'Tiger King' bill heads to Senate
The Big Cat Public Safety Act (H.R. 263) was approved on July 29 in the House and is likely to be voted on in the Senate after its August recess.
The House bill restricts the breeding or possession of “big cats,” including tigers, lions, jaguars and cougars, and limits ownership of the animals to zoos, wildlife sanctuaries, veterinarians and universities. According to the bill, individuals who are currently in possession of big cats can retain them if they register each animal with the U.S. Fish and Wildlife Service, do not breed or sell the animals, and maintain distances or permanent barriers to prevent direct contact between the animals and the public. Violators could face criminal penalties of up to $20,000 in fines or up to five years imprisonment.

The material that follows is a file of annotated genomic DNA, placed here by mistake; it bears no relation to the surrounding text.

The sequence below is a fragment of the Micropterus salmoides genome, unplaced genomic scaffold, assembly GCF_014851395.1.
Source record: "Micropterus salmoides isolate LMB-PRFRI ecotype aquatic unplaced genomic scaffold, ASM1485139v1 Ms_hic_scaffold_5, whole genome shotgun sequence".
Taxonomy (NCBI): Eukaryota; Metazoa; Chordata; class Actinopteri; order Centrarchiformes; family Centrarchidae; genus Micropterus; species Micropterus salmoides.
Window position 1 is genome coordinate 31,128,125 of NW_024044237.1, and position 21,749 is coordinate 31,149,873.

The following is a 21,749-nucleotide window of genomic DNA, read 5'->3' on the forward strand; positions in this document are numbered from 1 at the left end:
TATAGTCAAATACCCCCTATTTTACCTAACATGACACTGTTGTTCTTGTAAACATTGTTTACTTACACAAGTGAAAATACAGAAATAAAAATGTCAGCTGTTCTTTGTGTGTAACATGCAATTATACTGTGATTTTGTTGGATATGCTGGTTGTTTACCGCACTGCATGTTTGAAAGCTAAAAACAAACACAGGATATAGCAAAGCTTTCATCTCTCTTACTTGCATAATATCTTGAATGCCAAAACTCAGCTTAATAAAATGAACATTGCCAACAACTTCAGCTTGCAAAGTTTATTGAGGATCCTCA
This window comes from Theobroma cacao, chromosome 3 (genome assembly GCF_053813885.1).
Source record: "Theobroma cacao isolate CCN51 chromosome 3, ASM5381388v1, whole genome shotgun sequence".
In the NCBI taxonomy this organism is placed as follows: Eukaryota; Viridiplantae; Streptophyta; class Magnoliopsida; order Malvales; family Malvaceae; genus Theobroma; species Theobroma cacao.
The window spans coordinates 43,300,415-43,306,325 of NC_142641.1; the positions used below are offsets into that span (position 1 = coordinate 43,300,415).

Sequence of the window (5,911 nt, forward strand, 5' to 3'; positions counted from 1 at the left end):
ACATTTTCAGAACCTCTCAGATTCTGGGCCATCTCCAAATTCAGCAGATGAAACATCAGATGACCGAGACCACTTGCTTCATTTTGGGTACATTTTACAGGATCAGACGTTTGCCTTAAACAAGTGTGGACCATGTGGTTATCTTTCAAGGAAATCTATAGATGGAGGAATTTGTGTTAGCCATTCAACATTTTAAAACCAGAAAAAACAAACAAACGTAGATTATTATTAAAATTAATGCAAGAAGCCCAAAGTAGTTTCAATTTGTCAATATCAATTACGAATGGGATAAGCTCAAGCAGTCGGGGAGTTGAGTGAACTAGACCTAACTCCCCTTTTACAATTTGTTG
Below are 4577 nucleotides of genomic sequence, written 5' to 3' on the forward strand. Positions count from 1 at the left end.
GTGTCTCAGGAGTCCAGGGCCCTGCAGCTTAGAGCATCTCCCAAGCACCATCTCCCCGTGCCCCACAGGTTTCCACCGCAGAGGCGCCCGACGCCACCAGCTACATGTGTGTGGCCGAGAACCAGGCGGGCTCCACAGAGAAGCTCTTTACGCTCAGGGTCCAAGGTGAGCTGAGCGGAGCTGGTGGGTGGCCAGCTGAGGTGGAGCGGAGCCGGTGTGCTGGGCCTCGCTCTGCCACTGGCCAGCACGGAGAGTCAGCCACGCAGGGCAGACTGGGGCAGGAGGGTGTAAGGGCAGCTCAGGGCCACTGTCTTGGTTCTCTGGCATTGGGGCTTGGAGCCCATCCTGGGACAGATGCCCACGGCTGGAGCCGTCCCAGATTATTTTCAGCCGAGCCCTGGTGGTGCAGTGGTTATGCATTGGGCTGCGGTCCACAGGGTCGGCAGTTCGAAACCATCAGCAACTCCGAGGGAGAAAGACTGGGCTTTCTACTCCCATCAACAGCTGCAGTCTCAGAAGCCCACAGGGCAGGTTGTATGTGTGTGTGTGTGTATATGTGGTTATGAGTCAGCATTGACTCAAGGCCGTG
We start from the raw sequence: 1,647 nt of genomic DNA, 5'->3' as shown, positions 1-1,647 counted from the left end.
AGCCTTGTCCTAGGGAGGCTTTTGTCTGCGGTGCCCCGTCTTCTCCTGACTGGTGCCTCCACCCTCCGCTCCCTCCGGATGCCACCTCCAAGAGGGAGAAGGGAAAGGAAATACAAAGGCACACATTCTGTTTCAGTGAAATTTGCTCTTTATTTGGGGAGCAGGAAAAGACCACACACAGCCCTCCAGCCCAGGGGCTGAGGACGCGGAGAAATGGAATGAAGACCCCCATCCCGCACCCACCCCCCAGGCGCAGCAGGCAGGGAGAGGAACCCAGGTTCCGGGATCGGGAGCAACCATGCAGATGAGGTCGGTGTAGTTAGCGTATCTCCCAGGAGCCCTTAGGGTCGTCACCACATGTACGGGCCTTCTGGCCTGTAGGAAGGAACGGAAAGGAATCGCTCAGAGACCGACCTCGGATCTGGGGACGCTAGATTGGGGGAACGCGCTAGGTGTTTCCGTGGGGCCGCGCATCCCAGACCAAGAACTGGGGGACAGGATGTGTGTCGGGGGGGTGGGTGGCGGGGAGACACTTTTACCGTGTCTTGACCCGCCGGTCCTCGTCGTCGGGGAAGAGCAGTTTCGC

An interest in investigating and regulating the breeding and possession of “big cats” increased as a result of the Netflix series “Tiger King,” which told the story of the former Greater Wynnewood Exotic Animal Park in Oklahoma and its owner Joseph Maldonado-Passage, also known as Joe Exotic. Maldonado-Passage is currently serving a 21-year prison sentence for wildlife crimes and a murder-for-hire scheme.
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A breakdown of the July 29 House vote can be found at: clerk.house.gov/Votes/2022415.